Did You Know?
Stridulate is one member of a word family that has its ancestry in the Latin word stridulus, meaning "shrill." Also in this family is "stridulation," a noun that can either refer to the shrill sound made when an insect stridulates or can simply mean "the act of stridulating." Another "stridulus" word is stridulatory, meaning "able to stridulate" or "used in stridulation." There's also stridulous, meaning "making a shrill creaking sound." "Stridulus" itself comes from "stridere," which is the direct source of the last word we'll mention here. Stridor means "a harsh, shrill, or creaking noise" and also "a harsh vibrating sound heard during respiration in cases of obstruction of the air passages."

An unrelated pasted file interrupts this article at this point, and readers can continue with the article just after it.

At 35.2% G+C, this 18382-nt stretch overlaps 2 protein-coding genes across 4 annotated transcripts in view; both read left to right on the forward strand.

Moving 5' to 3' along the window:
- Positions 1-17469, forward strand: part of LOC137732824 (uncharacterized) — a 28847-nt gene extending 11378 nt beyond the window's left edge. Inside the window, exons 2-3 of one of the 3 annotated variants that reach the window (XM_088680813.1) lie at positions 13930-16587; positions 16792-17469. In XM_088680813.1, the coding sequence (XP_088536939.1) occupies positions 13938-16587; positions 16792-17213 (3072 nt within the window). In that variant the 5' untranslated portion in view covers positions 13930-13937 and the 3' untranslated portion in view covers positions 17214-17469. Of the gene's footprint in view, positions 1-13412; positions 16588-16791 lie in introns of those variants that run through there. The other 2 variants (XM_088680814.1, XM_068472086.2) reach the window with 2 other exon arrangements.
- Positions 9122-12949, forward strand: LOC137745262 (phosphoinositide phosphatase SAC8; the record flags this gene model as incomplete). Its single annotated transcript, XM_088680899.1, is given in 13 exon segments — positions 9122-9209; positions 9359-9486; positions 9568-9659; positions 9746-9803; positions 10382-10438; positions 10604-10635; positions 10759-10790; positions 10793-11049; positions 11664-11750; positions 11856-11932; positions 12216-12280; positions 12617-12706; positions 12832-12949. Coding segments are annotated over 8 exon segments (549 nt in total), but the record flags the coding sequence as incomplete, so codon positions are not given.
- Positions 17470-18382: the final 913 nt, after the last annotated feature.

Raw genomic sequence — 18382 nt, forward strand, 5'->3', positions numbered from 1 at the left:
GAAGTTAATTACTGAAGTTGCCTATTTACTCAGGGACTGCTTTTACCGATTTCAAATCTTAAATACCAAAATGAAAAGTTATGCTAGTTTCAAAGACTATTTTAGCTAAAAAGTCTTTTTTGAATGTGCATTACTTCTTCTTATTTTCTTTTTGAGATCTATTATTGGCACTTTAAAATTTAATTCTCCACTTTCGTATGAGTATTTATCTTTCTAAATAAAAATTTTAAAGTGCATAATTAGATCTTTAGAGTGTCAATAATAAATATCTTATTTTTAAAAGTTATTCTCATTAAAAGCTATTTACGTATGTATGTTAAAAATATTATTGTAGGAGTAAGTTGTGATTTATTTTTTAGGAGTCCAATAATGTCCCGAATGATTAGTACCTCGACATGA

Origin and Etymology of stridulate
back-formation from stridulation, from French, high-pitched sound, from Latin stridulus shrill
First Known Use: 1838
Seen and Heard
What made you want to look up stridulate? Please tell us where you read or heard it (including the quote, if possible).